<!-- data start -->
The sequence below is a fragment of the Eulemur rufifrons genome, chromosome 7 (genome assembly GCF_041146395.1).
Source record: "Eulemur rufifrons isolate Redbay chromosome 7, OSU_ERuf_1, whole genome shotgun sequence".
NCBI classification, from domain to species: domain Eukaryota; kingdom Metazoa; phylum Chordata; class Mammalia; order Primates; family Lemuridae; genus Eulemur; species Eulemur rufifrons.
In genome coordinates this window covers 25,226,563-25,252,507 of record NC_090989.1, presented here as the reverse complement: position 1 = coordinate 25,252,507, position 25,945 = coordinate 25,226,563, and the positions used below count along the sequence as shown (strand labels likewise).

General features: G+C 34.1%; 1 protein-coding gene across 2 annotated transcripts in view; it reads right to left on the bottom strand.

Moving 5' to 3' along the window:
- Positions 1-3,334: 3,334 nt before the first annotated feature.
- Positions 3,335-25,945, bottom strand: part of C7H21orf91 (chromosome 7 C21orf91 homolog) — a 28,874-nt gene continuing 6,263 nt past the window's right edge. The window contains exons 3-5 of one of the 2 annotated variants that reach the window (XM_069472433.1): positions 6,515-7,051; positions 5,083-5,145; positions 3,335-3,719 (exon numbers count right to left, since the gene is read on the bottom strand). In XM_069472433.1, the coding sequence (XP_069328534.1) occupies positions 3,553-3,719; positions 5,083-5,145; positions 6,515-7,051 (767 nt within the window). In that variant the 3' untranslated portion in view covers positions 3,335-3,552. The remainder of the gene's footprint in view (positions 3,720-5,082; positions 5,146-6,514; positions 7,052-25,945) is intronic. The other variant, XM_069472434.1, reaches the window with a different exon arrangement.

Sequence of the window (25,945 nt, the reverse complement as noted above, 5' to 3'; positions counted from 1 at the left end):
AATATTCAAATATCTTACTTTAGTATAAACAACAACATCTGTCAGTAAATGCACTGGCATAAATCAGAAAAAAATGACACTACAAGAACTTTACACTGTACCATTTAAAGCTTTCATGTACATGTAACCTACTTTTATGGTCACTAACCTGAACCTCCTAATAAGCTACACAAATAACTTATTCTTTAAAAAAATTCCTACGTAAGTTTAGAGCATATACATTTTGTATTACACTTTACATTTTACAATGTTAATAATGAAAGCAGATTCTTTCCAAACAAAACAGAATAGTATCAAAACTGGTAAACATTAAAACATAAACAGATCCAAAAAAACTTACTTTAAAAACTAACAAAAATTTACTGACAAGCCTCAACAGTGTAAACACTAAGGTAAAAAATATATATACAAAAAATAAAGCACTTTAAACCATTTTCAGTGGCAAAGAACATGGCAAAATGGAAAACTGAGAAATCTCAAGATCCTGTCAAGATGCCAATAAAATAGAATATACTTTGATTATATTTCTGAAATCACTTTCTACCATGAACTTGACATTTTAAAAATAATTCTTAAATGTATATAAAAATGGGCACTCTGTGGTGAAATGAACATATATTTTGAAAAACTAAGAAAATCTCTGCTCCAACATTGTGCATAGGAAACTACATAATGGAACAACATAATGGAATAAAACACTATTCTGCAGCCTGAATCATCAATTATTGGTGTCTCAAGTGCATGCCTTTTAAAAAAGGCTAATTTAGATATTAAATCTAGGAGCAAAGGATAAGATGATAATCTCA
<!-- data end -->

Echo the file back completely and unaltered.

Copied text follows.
The sequence below is a fragment of the Eulemur rufifrons genome, chromosome 7 (genome assembly GCF_041146395.1).
Source record: "Eulemur rufifrons isolate Redbay chromosome 7, OSU_ERuf_1, whole genome shotgun sequence".
NCBI classification, from domain to species: domain Eukaryota; kingdom Metazoa; phylum Chordata; class Mammalia; order Primates; family Lemuridae; genus Eulemur; species Eulemur rufifrons.
In genome coordinates this window covers 25,226,563-25,252,507 of record NC_090989.1, presented here as the reverse complement: position 1 = coordinate 25,252,507, position 25,945 = coordinate 25,226,563, and the positions used below count along the sequence as shown (strand labels likewise).

General features: G+C 34.1%; 1 protein-coding gene across 2 annotated transcripts in view; it reads right to left on the bottom strand.

Moving 5' to 3' along the window:
- Positions 1-3,334: 3,334 nt before the first annotated feature.
- Positions 3,335-25,945, bottom strand: part of C7H21orf91 (chromosome 7 C21orf91 homolog) — a 28,874-nt gene continuing 6,263 nt past the window's right edge. The window contains exons 3-5 of one of the 2 annotated variants that reach the window (XM_069472433.1): positions 6,515-7,051; positions 5,083-5,145; positions 3,335-3,719 (exon numbers count right to left, since the gene is read on the bottom strand). In XM_069472433.1, the coding sequence (XP_069328534.1) occupies positions 3,553-3,719; positions 5,083-5,145; positions 6,515-7,051 (767 nt within the window). In that variant the 3' untranslated portion in view covers positions 3,335-3,552. The remainder of the gene's footprint in view (positions 3,720-5,082; positions 5,146-6,514; positions 7,052-25,945) is intronic. The other variant, XM_069472434.1, reaches the window with a different exon arrangement.

Sequence of the window (25,945 nt, the reverse complement as noted above, 5' to 3'; positions counted from 1 at the left end):
AATATTCAAATATCTTACTTTAGTATAAACAACAACATCTGTCAGTAAATGCACTGGCATAAATCAGAAAAAAATGACACTACAAGAACTTTACACTGTACCATTTAAAGCTTTCATGTACATGTAACCTACTTTTATGGTCACTAACCTGAACCTCCTAATAAGCTACACAAATAACTTATTCTTTAAAAAAATTCCTACGTAAGTTTAGAGCATATACATTTTGTATTACACTTTACATTTTACAATGTTAATAATGAAAGCAGATTCTTTCCAAACAAAACAGAATAGTATCAAAACTGGTAAACATTAAAACATAAACAGATCCAAAAAAACTTACTTTAAAAACTAACAAAAATTTACTGACAAGCCTCAACAGTGTAAACACTAAGGTAAAAAATATATATACAAAAAATAAAGCACTTTAAACCATTTTCAGTGGCAAAGAACATGGCAAAATGGAAAACTGAGAAATCTCAAGATCCTGTCAAGATGCCAATAAAATAGAATATACTTTGATTATATTTCTGAAATCACTTTCTACCATGAACTTGACATTTTAAAAATAATTCTTAAATGTATATAAAAATGGGCACTCTGTGGTGAAATGAACATATATTTTGAAAAACTAAGAAAATCTCTGCTCCAACATTGTGCATAGGAAACTACATAATGGAACAACATAATGGAATAAAACACTATTCTGCAGCCTGAATCATCAATTATTGGTGTCTCAAGTGCATGCCTTTTAAAAAAGGCTAATTTAGATATTAAATCTAGGAGCAAAGGATAAGATGATAATCTCA